District nurses are being trained in Covid-19 testing and in 'death verification' as part of a new strategy to deal with the the rapid spread of the coronavirus to care homes.
With reports yesterday from Britain that up to one half of all deaths from the virus are occurring in care homes and nursing homes, there are growing fears for the wellbeing of residents in care homes across the country.
Last week, we revealed that six care homes in Belfast were among the 20 homes which Health Minister Robin Swann said had reported an outbreak of Covid-19. Minister Swann confirmed today that 32 homes are now infected with the virus.
Among homes in which deaths of residents have occurred are Our Lady's Home in Beechmount and Bradley Manor in North Belfast. It is known that there are also outbreaks in Kilwee Care Home, The Somme Nursing Home in East Belfast and Oak Tree Manor in Dunmury.
By training district nurses in testing for Covid-19 and in 'death verification', health chiefs hope to reduce the need for a medical practitioner to enter the care home.
It was confirmed today that deaths caused by coronavirus in care homes are not included in daily statistics released by the Health Department. However, Minister Swann said he hoped weekly updates would now be issued by NISRA.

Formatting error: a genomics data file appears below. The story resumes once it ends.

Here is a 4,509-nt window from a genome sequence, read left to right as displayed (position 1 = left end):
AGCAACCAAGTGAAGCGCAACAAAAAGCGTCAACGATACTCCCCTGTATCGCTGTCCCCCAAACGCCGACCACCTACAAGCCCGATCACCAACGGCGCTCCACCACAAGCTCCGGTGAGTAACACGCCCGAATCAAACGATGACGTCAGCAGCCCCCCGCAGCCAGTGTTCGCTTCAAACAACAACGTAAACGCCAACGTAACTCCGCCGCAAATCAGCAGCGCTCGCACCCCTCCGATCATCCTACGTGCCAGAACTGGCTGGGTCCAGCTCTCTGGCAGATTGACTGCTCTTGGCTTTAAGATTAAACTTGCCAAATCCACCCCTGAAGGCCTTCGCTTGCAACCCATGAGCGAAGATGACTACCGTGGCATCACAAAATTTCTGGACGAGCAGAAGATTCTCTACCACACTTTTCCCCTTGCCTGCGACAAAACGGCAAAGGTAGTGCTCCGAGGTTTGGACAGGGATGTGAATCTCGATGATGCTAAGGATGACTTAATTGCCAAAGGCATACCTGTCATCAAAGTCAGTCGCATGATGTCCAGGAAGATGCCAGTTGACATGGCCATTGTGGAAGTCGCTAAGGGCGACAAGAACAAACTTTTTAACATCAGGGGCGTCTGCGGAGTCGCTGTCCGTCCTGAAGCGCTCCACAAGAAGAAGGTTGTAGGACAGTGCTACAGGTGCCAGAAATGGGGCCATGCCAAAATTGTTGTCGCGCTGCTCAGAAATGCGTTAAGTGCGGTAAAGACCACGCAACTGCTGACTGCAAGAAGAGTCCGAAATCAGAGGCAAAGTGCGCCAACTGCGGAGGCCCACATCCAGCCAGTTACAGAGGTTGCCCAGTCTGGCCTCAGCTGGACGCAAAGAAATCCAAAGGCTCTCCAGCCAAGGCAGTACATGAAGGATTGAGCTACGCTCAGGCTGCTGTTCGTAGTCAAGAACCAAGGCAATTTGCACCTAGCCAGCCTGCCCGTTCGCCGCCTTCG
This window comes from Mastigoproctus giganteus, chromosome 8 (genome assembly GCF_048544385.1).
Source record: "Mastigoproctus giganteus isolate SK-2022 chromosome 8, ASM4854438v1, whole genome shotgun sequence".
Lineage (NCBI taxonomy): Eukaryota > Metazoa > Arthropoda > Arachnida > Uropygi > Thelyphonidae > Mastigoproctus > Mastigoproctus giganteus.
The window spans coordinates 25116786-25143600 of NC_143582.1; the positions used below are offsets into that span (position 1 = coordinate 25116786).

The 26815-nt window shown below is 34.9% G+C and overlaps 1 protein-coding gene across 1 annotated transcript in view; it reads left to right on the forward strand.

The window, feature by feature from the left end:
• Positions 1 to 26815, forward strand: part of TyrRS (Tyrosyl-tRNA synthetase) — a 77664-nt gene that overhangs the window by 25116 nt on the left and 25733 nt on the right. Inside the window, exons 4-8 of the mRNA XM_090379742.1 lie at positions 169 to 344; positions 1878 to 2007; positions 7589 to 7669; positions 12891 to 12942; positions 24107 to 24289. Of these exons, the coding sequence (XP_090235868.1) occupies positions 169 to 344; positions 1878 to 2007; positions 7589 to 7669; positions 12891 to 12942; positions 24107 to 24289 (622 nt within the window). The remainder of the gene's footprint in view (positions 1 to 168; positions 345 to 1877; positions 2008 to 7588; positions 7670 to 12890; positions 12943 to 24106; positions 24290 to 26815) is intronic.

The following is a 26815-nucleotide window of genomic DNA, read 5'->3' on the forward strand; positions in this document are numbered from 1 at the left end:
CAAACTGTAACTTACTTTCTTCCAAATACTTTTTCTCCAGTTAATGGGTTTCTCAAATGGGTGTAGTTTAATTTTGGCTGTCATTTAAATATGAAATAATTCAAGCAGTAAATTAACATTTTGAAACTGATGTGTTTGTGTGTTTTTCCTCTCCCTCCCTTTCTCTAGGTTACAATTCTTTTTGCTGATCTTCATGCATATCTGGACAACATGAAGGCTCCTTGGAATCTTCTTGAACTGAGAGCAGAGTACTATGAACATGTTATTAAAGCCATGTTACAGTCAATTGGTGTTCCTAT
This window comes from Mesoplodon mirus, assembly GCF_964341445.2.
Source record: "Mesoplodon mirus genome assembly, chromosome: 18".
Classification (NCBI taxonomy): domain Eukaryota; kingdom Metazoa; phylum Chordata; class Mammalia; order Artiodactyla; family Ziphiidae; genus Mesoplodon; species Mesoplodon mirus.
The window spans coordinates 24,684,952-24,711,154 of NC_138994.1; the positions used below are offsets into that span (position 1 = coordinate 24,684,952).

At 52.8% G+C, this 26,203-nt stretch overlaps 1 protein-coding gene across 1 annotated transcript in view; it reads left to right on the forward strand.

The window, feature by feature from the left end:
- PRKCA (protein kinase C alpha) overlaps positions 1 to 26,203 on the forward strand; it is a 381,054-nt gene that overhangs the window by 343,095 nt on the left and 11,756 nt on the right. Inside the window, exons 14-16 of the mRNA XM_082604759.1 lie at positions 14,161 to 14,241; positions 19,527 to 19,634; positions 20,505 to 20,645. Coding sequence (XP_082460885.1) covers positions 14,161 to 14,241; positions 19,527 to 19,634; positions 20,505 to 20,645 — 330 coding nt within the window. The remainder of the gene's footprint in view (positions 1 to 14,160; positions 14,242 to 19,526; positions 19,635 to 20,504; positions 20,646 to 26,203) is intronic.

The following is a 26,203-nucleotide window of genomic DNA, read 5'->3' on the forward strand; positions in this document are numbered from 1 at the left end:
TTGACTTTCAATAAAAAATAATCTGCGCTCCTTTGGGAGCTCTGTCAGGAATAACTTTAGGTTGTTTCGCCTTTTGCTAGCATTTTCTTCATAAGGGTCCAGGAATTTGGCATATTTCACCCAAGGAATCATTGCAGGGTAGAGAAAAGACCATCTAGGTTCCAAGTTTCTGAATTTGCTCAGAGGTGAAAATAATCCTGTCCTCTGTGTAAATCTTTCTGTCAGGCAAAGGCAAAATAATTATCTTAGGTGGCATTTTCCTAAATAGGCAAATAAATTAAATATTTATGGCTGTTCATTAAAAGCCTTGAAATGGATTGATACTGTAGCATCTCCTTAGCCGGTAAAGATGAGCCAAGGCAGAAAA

NISRA have been working with @healthdpt on providing further info on Covid-19 related deaths. From this Friday 17th April, the weekly deaths bulletin will give deaths by place of occurrence i.e. hospital setting and non-hospital setting:https://t.co/EFLqssacnA pic.twitter.com/QPFFvWoWS3— NISRA (@NISRA) April 14, 2020
One care home manager told BelfastMedia.com that nursing home residents are in residential care precisely because they are in fragile health. "They are the most vulnerable cohort of all," he said, "so it is, sadly, very hard for them to fight back against the coronavirus once they have contracted the disease. We are doing all we can to keep Covid-19 out of the homes. We now have the PPE we need. We are locking down the care homes and barring visitors and we are now in a position to test staff so that we know they are Covid-free. However, these are not prisons. It's hard to explain to someone with dementia who is mobile that they must stay in their room and we can't imprison residents. What I will say to the families of our residents is that we are doing everything humanly possible to ensure their loved ones survive this pandemic. And we really need their support and understanding to ensure we can do that. It's a huge challenge but I can assure families that the standard of healthcare and our commitment are second-to-none."